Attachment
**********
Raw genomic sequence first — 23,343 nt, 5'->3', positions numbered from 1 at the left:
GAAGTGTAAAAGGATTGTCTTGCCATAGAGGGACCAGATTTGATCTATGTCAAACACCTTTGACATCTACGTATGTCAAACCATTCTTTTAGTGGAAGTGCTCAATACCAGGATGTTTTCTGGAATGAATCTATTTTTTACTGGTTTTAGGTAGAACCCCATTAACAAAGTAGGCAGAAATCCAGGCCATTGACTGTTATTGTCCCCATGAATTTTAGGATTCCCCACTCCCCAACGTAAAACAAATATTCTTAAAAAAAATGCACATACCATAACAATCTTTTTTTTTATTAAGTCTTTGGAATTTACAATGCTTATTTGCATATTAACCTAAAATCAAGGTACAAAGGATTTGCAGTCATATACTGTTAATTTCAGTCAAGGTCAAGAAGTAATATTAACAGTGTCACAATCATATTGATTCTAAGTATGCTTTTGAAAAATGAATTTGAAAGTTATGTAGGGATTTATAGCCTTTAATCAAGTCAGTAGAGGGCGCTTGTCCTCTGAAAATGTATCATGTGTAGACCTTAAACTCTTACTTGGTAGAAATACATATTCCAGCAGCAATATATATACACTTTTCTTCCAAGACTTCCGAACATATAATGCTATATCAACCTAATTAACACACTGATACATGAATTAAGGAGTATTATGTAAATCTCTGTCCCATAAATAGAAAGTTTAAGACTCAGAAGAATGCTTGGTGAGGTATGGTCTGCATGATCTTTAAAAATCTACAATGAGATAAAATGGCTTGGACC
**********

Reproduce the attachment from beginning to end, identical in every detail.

Raw genomic sequence first — 23,343 nt, 5'->3', positions numbered from 1 at the left:
GAAGTGTAAAAGGATTGTCTTGCCATAGAGGGACCAGATTTGATCTATGTCAAACACCTTTGACATCTACGTATGTCAAACCATTCTTTTAGTGGAAGTGCTCAATACCAGGATGTTTTCTGGAATGAATCTATTTTTTACTGGTTTTAGGTAGAACCCCATTAACAAAGTAGGCAGAAATCCAGGCCATTGACTGTTATTGTCCCCATGAATTTTAGGATTCCCCACTCCCCAACGTAAAACAAATATTCTTAAAAAAAATGCACATACCATAACAATCTTTTTTTTTATTAAGTCTTTGGAATTTACAATGCTTATTTGCATATTAACCTAAAATCAAGGTACAAAGGATTTGCAGTCATATACTGTTAATTTCAGTCAAGGTCAAGAAGTAATATTAACAGTGTCACAATCATATTGATTCTAAGTATGCTTTTGAAAAATGAATTTGAAAGTTATGTAGGGATTTATAGCCTTTAATCAAGTCAGTAGAGGGCGCTTGTCCTCTGAAAATGTATCATGTGTAGACCTTAAACTCTTACTTGGTAGAAATACATATTCCAGCAGCAATATATATACACTTTTCTTCCAAGACTTCCGAACATATAATGCTATATCAACCTAATTAACACACTGATACATGAATTAAGGAGTATTATGTAAATCTCTGTCCCATAAATAGAAAGTTTAAGACTCAGAAGAATGCTTGGTGAGGTATGGTCTGCATGATCTTTAAAAATCTACAATGAGATAAAATGGCTTGGACC